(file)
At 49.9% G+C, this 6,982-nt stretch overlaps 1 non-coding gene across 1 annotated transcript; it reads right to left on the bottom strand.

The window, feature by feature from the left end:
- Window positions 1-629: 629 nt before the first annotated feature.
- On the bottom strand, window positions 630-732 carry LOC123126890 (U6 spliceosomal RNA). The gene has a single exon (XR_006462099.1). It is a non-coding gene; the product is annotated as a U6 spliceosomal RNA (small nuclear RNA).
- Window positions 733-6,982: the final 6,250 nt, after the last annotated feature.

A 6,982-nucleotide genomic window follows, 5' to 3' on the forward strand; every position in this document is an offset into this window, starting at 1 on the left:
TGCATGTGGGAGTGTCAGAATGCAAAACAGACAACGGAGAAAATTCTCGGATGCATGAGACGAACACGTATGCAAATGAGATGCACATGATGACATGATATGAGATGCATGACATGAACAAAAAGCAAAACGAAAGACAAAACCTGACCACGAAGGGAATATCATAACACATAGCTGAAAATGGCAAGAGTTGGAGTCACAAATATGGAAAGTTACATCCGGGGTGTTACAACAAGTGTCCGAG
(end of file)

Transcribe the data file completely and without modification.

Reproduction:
At 49.9% G+C, this 6,982-nt stretch overlaps 1 non-coding gene across 1 annotated transcript; it reads right to left on the bottom strand.

The window, feature by feature from the left end:
- Window positions 1-629: 629 nt before the first annotated feature.
- On the bottom strand, window positions 630-732 carry LOC123126890 (U6 spliceosomal RNA). The gene has a single exon (XR_006462099.1). It is a non-coding gene; the product is annotated as a U6 spliceosomal RNA (small nuclear RNA).
- Window positions 733-6,982: the final 6,250 nt, after the last annotated feature.

A 6,982-nucleotide genomic window follows, 5' to 3' on the forward strand; every position in this document is an offset into this window, starting at 1 on the left:
TGCATGTGGGAGTGTCAGAATGCAAAACAGACAACGGAGAAAATTCTCGGATGCATGAGACGAACACGTATGCAAATGAGATGCACATGATGACATGATATGAGATGCATGACATGAACAAAAAGCAAAACGAAAGACAAAACCTGACCACGAAGGGAATATCATAACACATAGCTGAAAATGGCAAGAGTTGGAGTCACAAATATGGAAAGTTACATCCGGGGTGTTACAACAAGTGTCCGAG